By State Senator Leland Yee
On Friday, September 2, 2011, Senate Bill 364 cleared its final legislative hurdle and was sent to Governor Brown for his consideration. The bill holds corporations accountable for job creation promises in exchange for tax breaks, and requires all future tax breaks related to job creation to have clear goals and performance measures. Should a corporation fail to meet those promises, the state could recoup the tax credit.
If you are a working mother on CalWORKS or disabled senior receiving in-home supportive services, you have to jump through numerous bureaucratic hoops to receive minimal life-sustaining benefits. Yet, if you are a big corporation looking for scarce tax credits, no one asks any questions. I believe California taxpayers deserve better, and that this legislation will create and maintain California jobs. It is also a revenue solution that could potentially save billions of dollars for critical social services and education.
By James Clark
ACLU of Southern California
From its synth-jazz theme song to its cheesy dialogue to the sage counsel of S. Epatha Merkerson, I love Law and Order. But the best part of Law and Order is the satisfying finality that every episode brings. No matter the verdict, Jack McCoy and the gang always get a cathartic sense of closure after they solve a case.
Unfortunately, real trials aren’t so satisfying — especially when the death penalty is on the table.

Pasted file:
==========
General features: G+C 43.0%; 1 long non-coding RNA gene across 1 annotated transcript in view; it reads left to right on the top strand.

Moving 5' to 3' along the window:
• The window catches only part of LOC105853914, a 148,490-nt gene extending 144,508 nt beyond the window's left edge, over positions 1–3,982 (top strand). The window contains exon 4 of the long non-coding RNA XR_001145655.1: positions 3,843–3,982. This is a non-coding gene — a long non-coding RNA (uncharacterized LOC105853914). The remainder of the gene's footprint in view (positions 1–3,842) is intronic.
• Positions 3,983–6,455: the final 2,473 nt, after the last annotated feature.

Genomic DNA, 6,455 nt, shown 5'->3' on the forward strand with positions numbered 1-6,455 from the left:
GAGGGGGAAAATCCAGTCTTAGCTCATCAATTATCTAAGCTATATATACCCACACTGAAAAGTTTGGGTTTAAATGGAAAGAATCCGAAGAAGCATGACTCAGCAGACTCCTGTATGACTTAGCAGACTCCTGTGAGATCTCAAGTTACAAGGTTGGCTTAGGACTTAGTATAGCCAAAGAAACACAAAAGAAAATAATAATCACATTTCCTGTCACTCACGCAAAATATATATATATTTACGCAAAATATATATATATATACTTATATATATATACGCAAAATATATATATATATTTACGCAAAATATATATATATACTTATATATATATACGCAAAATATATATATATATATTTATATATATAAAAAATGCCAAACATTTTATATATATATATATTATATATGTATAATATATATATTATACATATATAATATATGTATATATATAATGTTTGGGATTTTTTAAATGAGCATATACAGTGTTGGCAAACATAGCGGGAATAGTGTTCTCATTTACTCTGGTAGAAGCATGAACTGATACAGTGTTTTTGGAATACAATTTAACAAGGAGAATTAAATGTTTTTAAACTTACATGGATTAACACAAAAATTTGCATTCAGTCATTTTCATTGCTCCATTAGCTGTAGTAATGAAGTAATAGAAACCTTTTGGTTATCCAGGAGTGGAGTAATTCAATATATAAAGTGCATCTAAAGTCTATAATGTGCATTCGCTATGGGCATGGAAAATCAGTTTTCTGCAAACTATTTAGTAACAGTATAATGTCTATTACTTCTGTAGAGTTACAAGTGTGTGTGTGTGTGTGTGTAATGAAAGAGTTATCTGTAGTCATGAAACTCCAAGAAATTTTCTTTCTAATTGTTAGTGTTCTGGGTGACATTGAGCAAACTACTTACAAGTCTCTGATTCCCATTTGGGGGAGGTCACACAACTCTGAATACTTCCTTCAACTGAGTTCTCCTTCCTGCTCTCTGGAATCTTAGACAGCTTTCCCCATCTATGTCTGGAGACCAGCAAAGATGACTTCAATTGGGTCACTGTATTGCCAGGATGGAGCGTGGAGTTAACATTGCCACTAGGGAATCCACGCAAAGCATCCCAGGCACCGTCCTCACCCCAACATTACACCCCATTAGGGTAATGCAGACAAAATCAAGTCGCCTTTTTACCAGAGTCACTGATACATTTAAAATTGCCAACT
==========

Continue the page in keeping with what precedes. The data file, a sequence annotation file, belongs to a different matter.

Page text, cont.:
By Paul Hogarth
Yesterday, the California Supreme Court heard oral arguments on the federal Prop 8 case – after the Ninth Circuit punted to them the question as to whether private right-wing advocates who put Prop 8 on the ballot have standing, under the California Constitution, to appeal Judge Walker’s decision. Because Attorney General Kamala Harris has declined to appeal, it’s an open question as to whether Prop 8 proponents – who were allowed to intervene in the January 2010 federal trial – can now appeal to the Ninth Circuit. If they can’t, the trial decision will stand – and gay couples could finally marry in California.
By Ngoc Nguyen
In some of California’s top strawberry-growing counties, levels of banned methyl bromide remain nearly as high as they were a decade ago, despite a mandated phaseout, according to an analysis by New America Media.
The fumigant was supposed to have been phased out completely by 2005, under a global pact to halt the thinning of the earth’s protective ozone layer. But in 2009, the latest year for which data is available, more than 5 million pounds of the pesticide were still in use, down just 50 percent from 2000.